The Battle of Fort Wagner – 18 July1863

Charleston Harbor

 

Map by [HWK]TimGrayson and [HWK]Stone

Image:The Storming of Ft. Wagner-lithograph by Kurz and Allison, 1890.jpeg

Fort Wagner (also called Battery Wagner) was a fortification on Morris Island, South Carolina, that covered the southern approach to Charleston harbor. It was the site of two American Civil War battles in the campaign known as Operations Against the Defenses of Charleston in 1863.

The first engagement, the Battle of Fort Wagner or the First Assault on Morris Island, occurred on July 11, 1863. Only 12 Confederate soldiers were killed, as opposed to the Union's 330 losses. The second engagement is better known. The Battle of Fort Wagner, Morris Island, was the Union attack on July 18, 1863.

The approach to the fort was constricted to a strip of beach 60 yards (55 m) wide. After a bombardment from both land and sea, the Union infantry moved in. The assault force was led by the 54th Massachusetts Volunteer Infantry regiment, the first major American military unit made up of black soldiers. Colonel Robert Gould Shaw led the 54th Massachusetts on foot while they charged and was killed in the assault. The total assault force included five other brigades, around 5,000 men in total. Unfortunately for the assault force, the prior bombardment failed to seriously damage the fighting power of the fort. Consequently, the Union infantry suffered considerable casualties in the rush towards the fort.

As the Union troops reached the parapets, the fighting proved intense. Three brigades managed to occupy a portion of the walls, but they were forced to withdraw after an hour of fierce hand-to-hand combat where almost every officer was killed. The Union forces suffered around 1,500 casualties and the Confederate garrison under 200.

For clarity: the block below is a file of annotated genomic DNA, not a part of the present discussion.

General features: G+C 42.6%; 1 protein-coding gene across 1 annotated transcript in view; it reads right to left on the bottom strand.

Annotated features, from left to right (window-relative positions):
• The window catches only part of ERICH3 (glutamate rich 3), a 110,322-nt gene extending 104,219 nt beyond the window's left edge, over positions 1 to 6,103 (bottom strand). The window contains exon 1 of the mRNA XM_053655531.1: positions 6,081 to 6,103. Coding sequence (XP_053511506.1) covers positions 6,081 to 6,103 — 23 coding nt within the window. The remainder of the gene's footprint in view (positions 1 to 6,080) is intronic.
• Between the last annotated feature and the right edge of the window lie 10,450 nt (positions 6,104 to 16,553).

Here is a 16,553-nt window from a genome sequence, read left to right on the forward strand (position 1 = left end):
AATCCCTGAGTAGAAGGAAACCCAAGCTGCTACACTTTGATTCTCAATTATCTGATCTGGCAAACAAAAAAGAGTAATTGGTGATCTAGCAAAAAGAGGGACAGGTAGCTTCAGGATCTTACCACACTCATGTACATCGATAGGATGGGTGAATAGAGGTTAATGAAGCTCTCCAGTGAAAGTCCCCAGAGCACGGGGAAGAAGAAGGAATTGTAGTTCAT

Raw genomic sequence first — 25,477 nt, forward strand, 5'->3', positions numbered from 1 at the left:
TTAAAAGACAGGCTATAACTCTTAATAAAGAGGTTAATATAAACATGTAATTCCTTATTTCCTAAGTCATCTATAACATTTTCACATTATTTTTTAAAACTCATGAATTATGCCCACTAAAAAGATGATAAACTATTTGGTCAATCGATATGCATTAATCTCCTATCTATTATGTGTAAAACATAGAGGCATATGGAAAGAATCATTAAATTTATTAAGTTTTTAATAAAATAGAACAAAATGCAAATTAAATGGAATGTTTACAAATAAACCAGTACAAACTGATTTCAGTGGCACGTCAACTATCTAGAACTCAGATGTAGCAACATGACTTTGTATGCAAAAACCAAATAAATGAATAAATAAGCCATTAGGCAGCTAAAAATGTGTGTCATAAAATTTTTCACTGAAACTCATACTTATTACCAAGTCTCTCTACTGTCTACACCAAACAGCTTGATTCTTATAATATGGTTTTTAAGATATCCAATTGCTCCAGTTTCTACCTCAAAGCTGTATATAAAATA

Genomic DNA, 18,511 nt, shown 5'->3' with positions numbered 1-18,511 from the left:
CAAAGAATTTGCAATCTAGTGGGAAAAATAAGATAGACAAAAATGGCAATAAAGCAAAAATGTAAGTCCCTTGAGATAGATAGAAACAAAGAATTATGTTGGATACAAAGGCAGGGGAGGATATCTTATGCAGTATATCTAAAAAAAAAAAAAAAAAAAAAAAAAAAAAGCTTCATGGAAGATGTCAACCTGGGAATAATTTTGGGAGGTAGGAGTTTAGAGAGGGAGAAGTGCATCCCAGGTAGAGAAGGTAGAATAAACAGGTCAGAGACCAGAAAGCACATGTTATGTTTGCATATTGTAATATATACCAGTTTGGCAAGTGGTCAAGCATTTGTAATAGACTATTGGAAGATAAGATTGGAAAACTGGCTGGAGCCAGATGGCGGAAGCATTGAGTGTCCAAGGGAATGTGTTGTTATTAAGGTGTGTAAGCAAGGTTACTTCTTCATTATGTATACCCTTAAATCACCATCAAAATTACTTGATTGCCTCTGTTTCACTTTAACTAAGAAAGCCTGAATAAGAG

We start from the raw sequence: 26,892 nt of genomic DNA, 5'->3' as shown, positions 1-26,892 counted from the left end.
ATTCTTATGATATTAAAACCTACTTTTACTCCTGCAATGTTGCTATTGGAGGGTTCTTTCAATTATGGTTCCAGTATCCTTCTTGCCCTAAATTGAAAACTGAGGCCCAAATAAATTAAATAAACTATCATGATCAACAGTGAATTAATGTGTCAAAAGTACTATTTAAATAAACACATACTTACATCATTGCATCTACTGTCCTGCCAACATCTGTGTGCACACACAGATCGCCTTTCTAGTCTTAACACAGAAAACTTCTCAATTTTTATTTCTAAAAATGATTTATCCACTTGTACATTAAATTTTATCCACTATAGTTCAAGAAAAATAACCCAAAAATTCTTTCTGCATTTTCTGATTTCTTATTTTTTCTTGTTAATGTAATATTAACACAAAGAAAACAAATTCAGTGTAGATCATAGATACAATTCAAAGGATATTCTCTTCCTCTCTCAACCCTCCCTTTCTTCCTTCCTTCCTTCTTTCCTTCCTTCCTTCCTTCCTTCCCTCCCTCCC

Although a tactical defeat, the battle proved to be a political victory for the Union since the valor of the 54th against hopeless odds proved the worth of black soldiers. It spurred additional recruitment that gave the Union Army a further numerical advantage in troops over the South.

The Map (see tile map)

The map presents the battle at the point where the 1st Brigade of the 1st Division of the (Union) Department of the South – as famously led by the 54th Massachusetts - is about to launch its assault on Fort Wagner. The 2nd brigade, which also participated in this assault, albeit delayed from joining the 1st Brigade, is not deployed on this map. Thus, this map captures the tension of the initial assault made on Fort Wagner on 18 July 1863.

Note that, the Confederate defenders, while having numerically inferior forces to those of the Union, do have superiority in artillery. The Union forces also have access to support from a gunboat and two ironclads in this battle.

Victory Conditions

 

The Union forces (blue) must attack the Confederate forces (red) defending Fort Wagner, overwhelm them and take the fort.

 


Battle of Fort (Battery) Wagner (Second Assault)

Charleston Harbor South Carolina

18 July 1863

 

Union

 

Department of the South - MAJOR GENERAL QUINCY A. GILLMORE

 

1st Division - Brigadier General Truman Seymour

 

1st Brigade - Brigadier General George C. Strong

 

 

2nd Brigade - Colonel Haldimand S. Putnam

 

 

 

Artillery - Lieutenant Colonel Richard W. Jackson

 

 

STRENGTH = 5,000

 

Confederacy

 

Department Of South Carolina, Georgia, & Florida - GENERAL PIERRE GUSTAVE TOUTANT BEAUREGARD

 

Battery Wagner Garrison - Brigadier General William Booth Taliaferro 

 

 

Artillery - Lieutenant Colonel J. C. Simkins

 

 

STRENGTH = 1,800

 

Casualties: Total – 1689 (USA = 1,515; CSA = 174)